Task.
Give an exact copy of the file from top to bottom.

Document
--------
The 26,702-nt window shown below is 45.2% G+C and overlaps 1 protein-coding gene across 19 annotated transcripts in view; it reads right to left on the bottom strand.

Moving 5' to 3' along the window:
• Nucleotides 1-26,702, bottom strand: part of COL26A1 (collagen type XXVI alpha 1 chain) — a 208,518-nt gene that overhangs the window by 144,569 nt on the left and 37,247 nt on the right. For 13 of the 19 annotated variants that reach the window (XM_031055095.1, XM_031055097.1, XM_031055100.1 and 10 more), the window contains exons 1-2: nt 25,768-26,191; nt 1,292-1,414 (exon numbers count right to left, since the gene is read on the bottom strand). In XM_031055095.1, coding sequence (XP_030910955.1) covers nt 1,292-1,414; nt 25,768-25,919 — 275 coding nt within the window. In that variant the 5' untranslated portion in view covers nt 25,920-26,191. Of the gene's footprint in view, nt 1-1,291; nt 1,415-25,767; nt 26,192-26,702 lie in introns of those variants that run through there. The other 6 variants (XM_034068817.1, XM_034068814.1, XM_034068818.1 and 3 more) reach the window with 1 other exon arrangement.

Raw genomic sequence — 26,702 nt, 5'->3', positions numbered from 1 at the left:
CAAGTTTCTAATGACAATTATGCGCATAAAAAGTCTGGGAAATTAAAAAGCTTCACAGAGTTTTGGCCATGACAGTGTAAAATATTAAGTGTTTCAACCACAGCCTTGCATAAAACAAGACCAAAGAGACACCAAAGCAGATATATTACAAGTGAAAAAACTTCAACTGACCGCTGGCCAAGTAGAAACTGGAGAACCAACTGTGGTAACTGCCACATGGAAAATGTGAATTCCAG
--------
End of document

The 26,702-nt window shown below is 45.2% G+C and overlaps 1 protein-coding gene across 19 annotated transcripts in view; it reads right to left on the bottom strand.

Moving 5' to 3' along the window:
• Nucleotides 1-26,702, bottom strand: part of COL26A1 (collagen type XXVI alpha 1 chain) — a 208,518-nt gene that overhangs the window by 144,569 nt on the left and 37,247 nt on the right. For 13 of the 19 annotated variants that reach the window (XM_031055095.1, XM_031055097.1, XM_031055100.1 and 10 more), the window contains exons 1-2: nt 25,768-26,191; nt 1,292-1,414 (exon numbers count right to left, since the gene is read on the bottom strand). In XM_031055095.1, coding sequence (XP_030910955.1) covers nt 1,292-1,414; nt 25,768-25,919 — 275 coding nt within the window. In that variant the 5' untranslated portion in view covers nt 25,920-26,191. Of the gene's footprint in view, nt 1-1,291; nt 1,415-25,767; nt 26,192-26,702 lie in introns of those variants that run through there. The other 6 variants (XM_034068817.1, XM_034068814.1, XM_034068818.1 and 3 more) reach the window with 1 other exon arrangement.

Raw genomic sequence — 26,702 nt, 5'->3', positions numbered from 1 at the left:
CAAGTTTCTAATGACAATTATGCGCATAAAAAGTCTGGGAAATTAAAAAGCTTCACAGAGTTTTGGCCATGACAGTGTAAAATATTAAGTGTTTCAACCACAGCCTTGCATAAAACAAGACCAAAGAGACACCAAAGCAGATATATTACAAGTGAAAAAACTTCAACTGACCGCTGGCCAAGTAGAAACTGGAGAACCAACTGTGGTAACTGCCACATGGAAAATGTGAATTCCAG